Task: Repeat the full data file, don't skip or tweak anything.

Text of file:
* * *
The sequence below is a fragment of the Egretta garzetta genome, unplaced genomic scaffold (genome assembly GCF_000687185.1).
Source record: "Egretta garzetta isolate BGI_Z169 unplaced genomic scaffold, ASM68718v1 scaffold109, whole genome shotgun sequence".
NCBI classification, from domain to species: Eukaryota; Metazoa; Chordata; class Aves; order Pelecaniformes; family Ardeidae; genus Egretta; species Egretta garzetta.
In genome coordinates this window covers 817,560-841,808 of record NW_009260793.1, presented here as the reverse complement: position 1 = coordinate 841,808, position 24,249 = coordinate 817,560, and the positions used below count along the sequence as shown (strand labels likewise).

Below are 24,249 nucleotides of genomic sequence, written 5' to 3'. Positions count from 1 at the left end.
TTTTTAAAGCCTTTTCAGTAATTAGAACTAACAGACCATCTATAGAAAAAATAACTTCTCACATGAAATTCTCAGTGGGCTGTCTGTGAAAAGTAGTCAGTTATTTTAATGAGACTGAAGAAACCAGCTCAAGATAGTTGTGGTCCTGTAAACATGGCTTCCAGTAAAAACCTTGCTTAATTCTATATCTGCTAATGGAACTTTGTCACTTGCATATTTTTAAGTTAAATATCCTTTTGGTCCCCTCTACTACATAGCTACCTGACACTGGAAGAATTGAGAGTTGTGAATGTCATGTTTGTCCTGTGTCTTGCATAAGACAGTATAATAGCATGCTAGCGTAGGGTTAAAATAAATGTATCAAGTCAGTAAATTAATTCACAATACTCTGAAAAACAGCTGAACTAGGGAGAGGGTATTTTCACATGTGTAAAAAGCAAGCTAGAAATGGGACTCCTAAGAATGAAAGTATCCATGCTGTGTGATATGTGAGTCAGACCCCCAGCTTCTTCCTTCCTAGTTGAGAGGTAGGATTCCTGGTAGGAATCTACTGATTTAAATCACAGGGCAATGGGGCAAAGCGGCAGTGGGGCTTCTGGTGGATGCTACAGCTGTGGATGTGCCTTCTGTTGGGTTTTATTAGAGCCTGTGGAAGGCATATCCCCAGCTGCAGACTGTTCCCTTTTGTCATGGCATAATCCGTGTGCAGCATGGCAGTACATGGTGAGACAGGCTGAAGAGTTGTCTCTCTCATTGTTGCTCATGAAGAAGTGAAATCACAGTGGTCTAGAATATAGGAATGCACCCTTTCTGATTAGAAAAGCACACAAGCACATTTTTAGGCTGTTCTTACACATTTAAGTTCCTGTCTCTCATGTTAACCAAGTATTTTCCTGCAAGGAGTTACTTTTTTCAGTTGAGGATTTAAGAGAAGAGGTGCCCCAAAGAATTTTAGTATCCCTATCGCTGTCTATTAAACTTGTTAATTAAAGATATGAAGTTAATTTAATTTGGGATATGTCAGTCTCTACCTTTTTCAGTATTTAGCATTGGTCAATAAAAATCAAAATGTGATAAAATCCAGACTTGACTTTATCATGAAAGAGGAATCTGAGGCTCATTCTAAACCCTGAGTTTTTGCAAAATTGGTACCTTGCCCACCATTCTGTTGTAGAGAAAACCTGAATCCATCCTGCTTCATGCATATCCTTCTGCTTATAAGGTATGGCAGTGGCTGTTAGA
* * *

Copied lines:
The sequence below is a fragment of the Egretta garzetta genome, unplaced genomic scaffold (genome assembly GCF_000687185.1).
Source record: "Egretta garzetta isolate BGI_Z169 unplaced genomic scaffold, ASM68718v1 scaffold109, whole genome shotgun sequence".
NCBI classification, from domain to species: Eukaryota; Metazoa; Chordata; class Aves; order Pelecaniformes; family Ardeidae; genus Egretta; species Egretta garzetta.
In genome coordinates this window covers 817,560-841,808 of record NW_009260793.1, presented here as the reverse complement: position 1 = coordinate 841,808, position 24,249 = coordinate 817,560, and the positions used below count along the sequence as shown (strand labels likewise).

Below are 24,249 nucleotides of genomic sequence, written 5' to 3'. Positions count from 1 at the left end.
TTTTTAAAGCCTTTTCAGTAATTAGAACTAACAGACCATCTATAGAAAAAATAACTTCTCACATGAAATTCTCAGTGGGCTGTCTGTGAAAAGTAGTCAGTTATTTTAATGAGACTGAAGAAACCAGCTCAAGATAGTTGTGGTCCTGTAAACATGGCTTCCAGTAAAAACCTTGCTTAATTCTATATCTGCTAATGGAACTTTGTCACTTGCATATTTTTAAGTTAAATATCCTTTTGGTCCCCTCTACTACATAGCTACCTGACACTGGAAGAATTGAGAGTTGTGAATGTCATGTTTGTCCTGTGTCTTGCATAAGACAGTATAATAGCATGCTAGCGTAGGGTTAAAATAAATGTATCAAGTCAGTAAATTAATTCACAATACTCTGAAAAACAGCTGAACTAGGGAGAGGGTATTTTCACATGTGTAAAAAGCAAGCTAGAAATGGGACTCCTAAGAATGAAAGTATCCATGCTGTGTGATATGTGAGTCAGACCCCCAGCTTCTTCCTTCCTAGTTGAGAGGTAGGATTCCTGGTAGGAATCTACTGATTTAAATCACAGGGCAATGGGGCAAAGCGGCAGTGGGGCTTCTGGTGGATGCTACAGCTGTGGATGTGCCTTCTGTTGGGTTTTATTAGAGCCTGTGGAAGGCATATCCCCAGCTGCAGACTGTTCCCTTTTGTCATGGCATAATCCGTGTGCAGCATGGCAGTACATGGTGAGACAGGCTGAAGAGTTGTCTCTCTCATTGTTGCTCATGAAGAAGTGAAATCACAGTGGTCTAGAATATAGGAATGCACCCTTTCTGATTAGAAAAGCACACAAGCACATTTTTAGGCTGTTCTTACACATTTAAGTTCCTGTCTCTCATGTTAACCAAGTATTTTCCTGCAAGGAGTTACTTTTTTCAGTTGAGGATTTAAGAGAAGAGGTGCCCCAAAGAATTTTAGTATCCCTATCGCTGTCTATTAAACTTGTTAATTAAAGATATGAAGTTAATTTAATTTGGGATATGTCAGTCTCTACCTTTTTCAGTATTTAGCATTGGTCAATAAAAATCAAAATGTGATAAAATCCAGACTTGACTTTATCATGAAAGAGGAATCTGAGGCTCATTCTAAACCCTGAGTTTTTGCAAAATTGGTACCTTGCCCACCATTCTGTTGTAGAGAAAACCTGAATCCATCCTGCTTCATGCATATCCTTCTGCTTATAAGGTATGGCAGTGGCTGTTAGA